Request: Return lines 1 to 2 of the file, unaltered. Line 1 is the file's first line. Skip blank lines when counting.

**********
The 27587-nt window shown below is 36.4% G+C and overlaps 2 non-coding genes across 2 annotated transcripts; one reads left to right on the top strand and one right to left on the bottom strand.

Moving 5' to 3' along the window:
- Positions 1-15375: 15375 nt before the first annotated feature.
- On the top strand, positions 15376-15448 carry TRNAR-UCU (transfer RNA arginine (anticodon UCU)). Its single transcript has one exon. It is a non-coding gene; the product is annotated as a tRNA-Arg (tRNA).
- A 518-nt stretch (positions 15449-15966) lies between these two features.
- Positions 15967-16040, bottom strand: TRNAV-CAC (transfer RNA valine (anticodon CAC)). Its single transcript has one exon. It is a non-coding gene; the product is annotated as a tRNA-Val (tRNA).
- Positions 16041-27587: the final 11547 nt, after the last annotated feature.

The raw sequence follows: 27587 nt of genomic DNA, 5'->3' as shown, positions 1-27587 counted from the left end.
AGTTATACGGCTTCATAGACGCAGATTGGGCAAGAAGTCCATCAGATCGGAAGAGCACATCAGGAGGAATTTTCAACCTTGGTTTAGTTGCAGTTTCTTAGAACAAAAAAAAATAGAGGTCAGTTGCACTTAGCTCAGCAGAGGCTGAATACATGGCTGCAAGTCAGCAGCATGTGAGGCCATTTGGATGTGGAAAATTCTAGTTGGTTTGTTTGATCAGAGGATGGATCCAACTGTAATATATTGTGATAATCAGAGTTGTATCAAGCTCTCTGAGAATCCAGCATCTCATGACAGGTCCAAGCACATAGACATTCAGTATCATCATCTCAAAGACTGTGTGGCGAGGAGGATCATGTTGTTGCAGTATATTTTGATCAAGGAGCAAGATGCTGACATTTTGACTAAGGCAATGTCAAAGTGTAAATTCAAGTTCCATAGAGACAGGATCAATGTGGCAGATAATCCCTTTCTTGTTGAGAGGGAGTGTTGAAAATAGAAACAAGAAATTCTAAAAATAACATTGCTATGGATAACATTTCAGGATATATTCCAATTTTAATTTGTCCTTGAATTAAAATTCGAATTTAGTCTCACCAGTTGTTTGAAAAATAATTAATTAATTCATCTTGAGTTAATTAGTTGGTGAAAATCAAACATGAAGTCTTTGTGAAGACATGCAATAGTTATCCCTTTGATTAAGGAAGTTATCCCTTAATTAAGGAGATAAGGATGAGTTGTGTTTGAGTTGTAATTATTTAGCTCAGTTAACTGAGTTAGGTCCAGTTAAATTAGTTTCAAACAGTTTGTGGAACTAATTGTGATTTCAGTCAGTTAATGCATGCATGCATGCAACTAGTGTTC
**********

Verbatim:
The 27587-nt window shown below is 36.4% G+C and overlaps 2 non-coding genes across 2 annotated transcripts; one reads left to right on the top strand and one right to left on the bottom strand.

Moving 5' to 3' along the window: